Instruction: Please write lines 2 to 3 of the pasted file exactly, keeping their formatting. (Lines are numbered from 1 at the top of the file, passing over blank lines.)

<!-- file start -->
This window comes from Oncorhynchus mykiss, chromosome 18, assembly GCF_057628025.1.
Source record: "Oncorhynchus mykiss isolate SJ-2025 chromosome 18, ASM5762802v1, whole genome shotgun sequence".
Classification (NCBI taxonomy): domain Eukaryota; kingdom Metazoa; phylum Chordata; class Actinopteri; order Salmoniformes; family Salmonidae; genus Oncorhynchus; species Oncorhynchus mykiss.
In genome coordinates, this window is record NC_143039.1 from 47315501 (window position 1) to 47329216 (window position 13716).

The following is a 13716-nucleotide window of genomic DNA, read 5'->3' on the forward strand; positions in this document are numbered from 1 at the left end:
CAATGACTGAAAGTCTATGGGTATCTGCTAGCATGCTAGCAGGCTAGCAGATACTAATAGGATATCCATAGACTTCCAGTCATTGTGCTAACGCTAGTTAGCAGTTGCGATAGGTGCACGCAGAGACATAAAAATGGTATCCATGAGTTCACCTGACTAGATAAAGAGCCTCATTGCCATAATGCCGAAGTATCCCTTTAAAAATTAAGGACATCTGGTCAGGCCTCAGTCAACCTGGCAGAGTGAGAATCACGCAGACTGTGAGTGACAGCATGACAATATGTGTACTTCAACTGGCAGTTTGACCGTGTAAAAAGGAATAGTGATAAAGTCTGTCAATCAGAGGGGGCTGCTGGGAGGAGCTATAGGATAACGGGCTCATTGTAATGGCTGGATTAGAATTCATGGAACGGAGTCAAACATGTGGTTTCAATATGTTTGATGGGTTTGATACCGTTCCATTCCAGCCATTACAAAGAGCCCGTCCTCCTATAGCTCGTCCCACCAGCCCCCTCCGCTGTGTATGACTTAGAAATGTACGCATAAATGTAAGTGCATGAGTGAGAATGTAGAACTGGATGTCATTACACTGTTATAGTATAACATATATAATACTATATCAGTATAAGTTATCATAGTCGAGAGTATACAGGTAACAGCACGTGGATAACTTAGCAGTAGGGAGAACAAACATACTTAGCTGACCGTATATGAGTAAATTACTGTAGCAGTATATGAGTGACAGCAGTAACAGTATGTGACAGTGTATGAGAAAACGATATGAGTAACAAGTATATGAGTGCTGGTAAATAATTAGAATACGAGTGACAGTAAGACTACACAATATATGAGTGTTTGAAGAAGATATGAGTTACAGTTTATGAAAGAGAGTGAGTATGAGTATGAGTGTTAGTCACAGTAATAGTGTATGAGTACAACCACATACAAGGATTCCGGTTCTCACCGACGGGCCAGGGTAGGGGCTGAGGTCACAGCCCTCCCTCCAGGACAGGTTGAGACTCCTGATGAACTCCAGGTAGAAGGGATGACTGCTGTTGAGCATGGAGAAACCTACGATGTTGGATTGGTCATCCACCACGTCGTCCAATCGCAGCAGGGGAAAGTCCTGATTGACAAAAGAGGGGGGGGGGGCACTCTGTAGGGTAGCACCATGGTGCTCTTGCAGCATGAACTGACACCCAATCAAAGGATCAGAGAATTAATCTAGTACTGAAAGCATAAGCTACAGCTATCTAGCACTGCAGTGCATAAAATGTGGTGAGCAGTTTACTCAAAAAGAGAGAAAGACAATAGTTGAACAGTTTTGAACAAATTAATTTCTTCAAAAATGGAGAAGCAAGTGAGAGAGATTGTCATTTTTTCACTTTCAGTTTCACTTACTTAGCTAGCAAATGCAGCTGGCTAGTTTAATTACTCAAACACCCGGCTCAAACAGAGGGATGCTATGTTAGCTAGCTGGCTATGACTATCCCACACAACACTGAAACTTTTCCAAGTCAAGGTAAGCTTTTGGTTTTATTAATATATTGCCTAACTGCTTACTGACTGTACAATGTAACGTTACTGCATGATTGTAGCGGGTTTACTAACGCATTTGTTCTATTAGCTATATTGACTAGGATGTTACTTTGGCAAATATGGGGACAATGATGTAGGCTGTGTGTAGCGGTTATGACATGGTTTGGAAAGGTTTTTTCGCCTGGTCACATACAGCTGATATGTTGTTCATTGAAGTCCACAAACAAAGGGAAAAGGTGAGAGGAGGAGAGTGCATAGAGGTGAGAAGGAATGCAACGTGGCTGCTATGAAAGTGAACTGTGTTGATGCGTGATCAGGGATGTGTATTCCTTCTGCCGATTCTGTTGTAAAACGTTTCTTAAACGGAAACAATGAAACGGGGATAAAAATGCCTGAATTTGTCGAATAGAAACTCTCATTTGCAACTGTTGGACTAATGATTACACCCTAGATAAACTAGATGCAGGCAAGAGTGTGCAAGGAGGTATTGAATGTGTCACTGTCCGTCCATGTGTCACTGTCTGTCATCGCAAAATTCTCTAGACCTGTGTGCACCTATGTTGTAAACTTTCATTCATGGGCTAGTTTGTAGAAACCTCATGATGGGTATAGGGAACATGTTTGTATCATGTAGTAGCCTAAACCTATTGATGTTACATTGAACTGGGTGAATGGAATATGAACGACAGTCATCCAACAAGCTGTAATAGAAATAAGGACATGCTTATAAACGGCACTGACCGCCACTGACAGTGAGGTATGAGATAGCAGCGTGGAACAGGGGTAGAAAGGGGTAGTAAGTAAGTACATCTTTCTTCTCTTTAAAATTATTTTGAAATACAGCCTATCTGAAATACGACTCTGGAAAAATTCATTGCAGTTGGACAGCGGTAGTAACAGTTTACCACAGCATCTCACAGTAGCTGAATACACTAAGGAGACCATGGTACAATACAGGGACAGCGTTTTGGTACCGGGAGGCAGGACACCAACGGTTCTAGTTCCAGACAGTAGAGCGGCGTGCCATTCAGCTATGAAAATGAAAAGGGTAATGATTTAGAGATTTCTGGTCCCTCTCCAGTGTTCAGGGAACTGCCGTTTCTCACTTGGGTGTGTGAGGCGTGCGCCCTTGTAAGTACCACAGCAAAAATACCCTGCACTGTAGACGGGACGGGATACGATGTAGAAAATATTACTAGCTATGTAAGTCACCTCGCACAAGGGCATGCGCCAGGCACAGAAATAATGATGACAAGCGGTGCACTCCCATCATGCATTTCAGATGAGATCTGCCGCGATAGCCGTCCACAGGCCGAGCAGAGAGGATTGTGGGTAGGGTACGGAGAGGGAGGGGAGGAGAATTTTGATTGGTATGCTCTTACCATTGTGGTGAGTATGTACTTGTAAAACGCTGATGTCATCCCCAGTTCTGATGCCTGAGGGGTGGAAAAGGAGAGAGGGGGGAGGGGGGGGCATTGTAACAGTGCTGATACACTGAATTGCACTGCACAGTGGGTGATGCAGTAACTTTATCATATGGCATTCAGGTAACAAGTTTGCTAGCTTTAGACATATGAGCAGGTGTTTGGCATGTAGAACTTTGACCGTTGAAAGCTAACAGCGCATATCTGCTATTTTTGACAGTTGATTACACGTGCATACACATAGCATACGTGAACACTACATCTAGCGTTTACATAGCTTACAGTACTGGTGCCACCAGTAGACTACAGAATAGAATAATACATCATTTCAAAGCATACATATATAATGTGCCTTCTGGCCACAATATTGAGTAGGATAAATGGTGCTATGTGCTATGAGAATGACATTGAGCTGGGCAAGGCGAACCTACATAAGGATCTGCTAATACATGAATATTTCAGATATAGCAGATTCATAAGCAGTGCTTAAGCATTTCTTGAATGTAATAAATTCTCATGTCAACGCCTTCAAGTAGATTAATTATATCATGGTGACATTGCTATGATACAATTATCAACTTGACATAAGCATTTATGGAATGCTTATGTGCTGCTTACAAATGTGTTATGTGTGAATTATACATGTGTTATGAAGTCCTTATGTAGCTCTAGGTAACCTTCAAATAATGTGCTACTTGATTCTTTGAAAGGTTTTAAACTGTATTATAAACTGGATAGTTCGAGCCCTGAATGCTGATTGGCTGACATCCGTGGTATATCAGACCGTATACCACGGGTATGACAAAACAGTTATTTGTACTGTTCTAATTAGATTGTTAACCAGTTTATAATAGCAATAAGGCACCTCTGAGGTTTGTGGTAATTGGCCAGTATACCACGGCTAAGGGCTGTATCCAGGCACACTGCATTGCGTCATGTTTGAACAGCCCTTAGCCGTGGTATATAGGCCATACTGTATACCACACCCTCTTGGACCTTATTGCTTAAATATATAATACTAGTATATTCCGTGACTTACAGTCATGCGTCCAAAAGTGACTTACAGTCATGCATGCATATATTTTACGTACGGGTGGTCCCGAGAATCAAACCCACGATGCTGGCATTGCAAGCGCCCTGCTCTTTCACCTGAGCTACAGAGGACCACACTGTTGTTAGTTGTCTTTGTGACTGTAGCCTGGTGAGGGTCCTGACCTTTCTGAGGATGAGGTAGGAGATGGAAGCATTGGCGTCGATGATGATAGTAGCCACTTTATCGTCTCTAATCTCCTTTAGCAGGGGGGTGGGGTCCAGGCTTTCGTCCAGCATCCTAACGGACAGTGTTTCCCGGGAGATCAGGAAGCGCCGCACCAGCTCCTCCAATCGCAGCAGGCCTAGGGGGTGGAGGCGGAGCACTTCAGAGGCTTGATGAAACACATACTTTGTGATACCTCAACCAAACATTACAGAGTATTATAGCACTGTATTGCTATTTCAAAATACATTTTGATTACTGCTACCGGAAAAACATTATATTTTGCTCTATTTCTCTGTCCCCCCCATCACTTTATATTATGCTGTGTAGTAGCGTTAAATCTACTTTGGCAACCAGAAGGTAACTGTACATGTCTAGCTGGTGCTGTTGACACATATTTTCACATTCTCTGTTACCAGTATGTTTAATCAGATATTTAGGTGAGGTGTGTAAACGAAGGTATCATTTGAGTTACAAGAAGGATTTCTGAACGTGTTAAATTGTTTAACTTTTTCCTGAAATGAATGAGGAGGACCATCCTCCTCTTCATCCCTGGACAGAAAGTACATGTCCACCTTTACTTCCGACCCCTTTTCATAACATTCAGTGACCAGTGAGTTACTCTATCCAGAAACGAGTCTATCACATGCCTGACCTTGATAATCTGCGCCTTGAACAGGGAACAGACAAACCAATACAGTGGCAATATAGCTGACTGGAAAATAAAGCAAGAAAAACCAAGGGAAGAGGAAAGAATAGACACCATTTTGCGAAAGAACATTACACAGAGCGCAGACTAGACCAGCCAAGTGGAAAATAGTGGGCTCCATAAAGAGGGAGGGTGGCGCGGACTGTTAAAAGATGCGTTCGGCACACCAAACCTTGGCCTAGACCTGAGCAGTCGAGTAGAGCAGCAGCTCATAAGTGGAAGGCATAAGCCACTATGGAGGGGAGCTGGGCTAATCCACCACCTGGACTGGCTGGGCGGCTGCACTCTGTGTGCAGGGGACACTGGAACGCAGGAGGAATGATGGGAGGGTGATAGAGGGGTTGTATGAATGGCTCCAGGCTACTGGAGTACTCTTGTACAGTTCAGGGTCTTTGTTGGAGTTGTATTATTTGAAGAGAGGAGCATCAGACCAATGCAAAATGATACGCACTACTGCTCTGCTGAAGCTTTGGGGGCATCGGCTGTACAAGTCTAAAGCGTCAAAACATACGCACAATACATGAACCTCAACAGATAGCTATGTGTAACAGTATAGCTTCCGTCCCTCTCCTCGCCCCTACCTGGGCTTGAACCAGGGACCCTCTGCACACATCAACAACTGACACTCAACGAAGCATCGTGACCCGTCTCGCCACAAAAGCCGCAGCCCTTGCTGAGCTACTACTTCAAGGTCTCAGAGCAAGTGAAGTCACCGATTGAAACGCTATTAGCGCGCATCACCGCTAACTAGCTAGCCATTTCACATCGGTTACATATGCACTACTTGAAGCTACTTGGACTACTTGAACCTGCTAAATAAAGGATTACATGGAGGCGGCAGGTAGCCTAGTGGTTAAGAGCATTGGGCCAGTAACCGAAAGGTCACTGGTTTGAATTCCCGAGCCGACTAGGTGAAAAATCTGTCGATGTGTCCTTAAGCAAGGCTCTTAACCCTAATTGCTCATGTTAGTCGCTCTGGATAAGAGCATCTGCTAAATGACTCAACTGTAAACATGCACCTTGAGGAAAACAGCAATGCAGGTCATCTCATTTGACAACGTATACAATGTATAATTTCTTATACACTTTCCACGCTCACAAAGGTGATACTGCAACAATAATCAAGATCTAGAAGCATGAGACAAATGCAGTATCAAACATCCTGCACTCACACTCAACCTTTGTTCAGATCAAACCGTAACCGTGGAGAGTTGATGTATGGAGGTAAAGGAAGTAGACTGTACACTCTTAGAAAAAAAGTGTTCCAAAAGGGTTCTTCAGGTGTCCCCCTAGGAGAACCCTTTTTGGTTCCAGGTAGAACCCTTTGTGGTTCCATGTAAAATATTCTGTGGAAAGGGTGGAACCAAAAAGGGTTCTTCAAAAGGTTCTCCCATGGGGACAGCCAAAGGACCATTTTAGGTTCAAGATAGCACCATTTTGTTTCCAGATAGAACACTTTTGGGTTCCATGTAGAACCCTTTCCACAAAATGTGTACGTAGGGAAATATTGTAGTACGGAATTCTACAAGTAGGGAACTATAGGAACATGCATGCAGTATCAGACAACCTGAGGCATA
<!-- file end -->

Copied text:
Source record: "Oncorhynchus mykiss isolate SJ-2025 chromosome 18, ASM5762802v1, whole genome shotgun sequence".
Classification (NCBI taxonomy): domain Eukaryota; kingdom Metazoa; phylum Chordata; class Actinopteri; order Salmoniformes; family Salmonidae; genus Oncorhynchus; species Oncorhynchus mykiss.